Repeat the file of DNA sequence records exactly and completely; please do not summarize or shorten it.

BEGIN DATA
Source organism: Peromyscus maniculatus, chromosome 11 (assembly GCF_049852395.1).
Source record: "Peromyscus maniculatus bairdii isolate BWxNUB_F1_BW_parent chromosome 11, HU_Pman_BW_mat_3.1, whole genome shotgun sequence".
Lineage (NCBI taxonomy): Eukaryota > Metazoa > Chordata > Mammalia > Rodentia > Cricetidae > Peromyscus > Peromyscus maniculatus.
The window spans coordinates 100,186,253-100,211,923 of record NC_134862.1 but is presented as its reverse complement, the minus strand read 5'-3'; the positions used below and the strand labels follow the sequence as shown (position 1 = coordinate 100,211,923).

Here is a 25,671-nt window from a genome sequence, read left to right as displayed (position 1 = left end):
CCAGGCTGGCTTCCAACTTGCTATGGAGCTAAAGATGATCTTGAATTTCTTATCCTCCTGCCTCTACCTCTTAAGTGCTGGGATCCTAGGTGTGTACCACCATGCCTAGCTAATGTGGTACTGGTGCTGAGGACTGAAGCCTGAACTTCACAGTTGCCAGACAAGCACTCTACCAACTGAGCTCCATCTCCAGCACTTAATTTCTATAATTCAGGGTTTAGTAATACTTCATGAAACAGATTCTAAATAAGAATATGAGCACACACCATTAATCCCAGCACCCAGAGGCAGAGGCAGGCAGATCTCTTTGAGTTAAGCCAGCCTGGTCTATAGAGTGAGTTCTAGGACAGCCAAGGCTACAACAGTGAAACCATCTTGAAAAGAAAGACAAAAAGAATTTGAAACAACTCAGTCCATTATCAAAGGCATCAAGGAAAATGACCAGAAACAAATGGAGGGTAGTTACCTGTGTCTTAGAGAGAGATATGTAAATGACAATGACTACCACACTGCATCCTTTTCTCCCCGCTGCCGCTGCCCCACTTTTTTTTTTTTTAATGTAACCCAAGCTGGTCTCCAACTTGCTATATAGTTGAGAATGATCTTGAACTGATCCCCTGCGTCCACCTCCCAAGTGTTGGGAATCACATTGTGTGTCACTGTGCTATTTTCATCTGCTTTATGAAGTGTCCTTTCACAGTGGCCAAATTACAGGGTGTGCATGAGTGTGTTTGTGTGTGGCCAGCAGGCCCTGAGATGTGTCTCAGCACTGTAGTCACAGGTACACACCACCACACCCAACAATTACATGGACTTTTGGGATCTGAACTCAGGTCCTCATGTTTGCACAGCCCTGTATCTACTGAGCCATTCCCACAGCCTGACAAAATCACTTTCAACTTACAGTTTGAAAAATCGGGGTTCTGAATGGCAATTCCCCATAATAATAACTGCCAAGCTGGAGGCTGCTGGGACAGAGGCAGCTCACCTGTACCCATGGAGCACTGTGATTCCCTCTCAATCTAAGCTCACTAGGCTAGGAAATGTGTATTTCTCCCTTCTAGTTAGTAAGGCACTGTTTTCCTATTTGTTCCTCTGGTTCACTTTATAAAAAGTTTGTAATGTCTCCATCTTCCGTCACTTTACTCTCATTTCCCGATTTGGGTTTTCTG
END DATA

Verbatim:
Source organism: Peromyscus maniculatus, chromosome 11 (assembly GCF_049852395.1).
Source record: "Peromyscus maniculatus bairdii isolate BWxNUB_F1_BW_parent chromosome 11, HU_Pman_BW_mat_3.1, whole genome shotgun sequence".
Lineage (NCBI taxonomy): Eukaryota > Metazoa > Chordata > Mammalia > Rodentia > Cricetidae > Peromyscus > Peromyscus maniculatus.
The window spans coordinates 100,186,253-100,211,923 of record NC_134862.1 but is presented as its reverse complement, the minus strand read 5'-3'; the positions used below and the strand labels follow the sequence as shown (position 1 = coordinate 100,211,923).

Here is a 25,671-nt window from a genome sequence, read left to right as displayed (position 1 = left end):
CCAGGCTGGCTTCCAACTTGCTATGGAGCTAAAGATGATCTTGAATTTCTTATCCTCCTGCCTCTACCTCTTAAGTGCTGGGATCCTAGGTGTGTACCACCATGCCTAGCTAATGTGGTACTGGTGCTGAGGACTGAAGCCTGAACTTCACAGTTGCCAGACAAGCACTCTACCAACTGAGCTCCATCTCCAGCACTTAATTTCTATAATTCAGGGTTTAGTAATACTTCATGAAACAGATTCTAAATAAGAATATGAGCACACACCATTAATCCCAGCACCCAGAGGCAGAGGCAGGCAGATCTCTTTGAGTTAAGCCAGCCTGGTCTATAGAGTGAGTTCTAGGACAGCCAAGGCTACAACAGTGAAACCATCTTGAAAAGAAAGACAAAAAGAATTTGAAACAACTCAGTCCATTATCAAAGGCATCAAGGAAAATGACCAGAAACAAATGGAGGGTAGTTACCTGTGTCTTAGAGAGAGATATGTAAATGACAATGACTACCACACTGCATCCTTTTCTCCCCGCTGCCGCTGCCCCACTTTTTTTTTTTTTAATGTAACCCAAGCTGGTCTCCAACTTGCTATATAGTTGAGAATGATCTTGAACTGATCCCCTGCGTCCACCTCCCAAGTGTTGGGAATCACATTGTGTGTCACTGTGCTATTTTCATCTGCTTTATGAAGTGTCCTTTCACAGTGGCCAAATTACAGGGTGTGCATGAGTGTGTTTGTGTGTGGCCAGCAGGCCCTGAGATGTGTCTCAGCACTGTAGTCACAGGTACACACCACCACACCCAACAATTACATGGACTTTTGGGATCTGAACTCAGGTCCTCATGTTTGCACAGCCCTGTATCTACTGAGCCATTCCCACAGCCTGACAAAATCACTTTCAACTTACAGTTTGAAAAATCGGGGTTCTGAATGGCAATTCCCCATAATAATAACTGCCAAGCTGGAGGCTGCTGGGACAGAGGCAGCTCACCTGTACCCATGGAGCACTGTGATTCCCTCTCAATCTAAGCTCACTAGGCTAGGAAATGTGTATTTCTCCCTTCTAGTTAGTAAGGCACTGTTTTCCTATTTGTTCCTCTGGTTCACTTTATAAAAAGTTTGTAATGTCTCCATCTTCCGTCACTTTACTCTCATTTCCCGATTTGGGTTTTCTG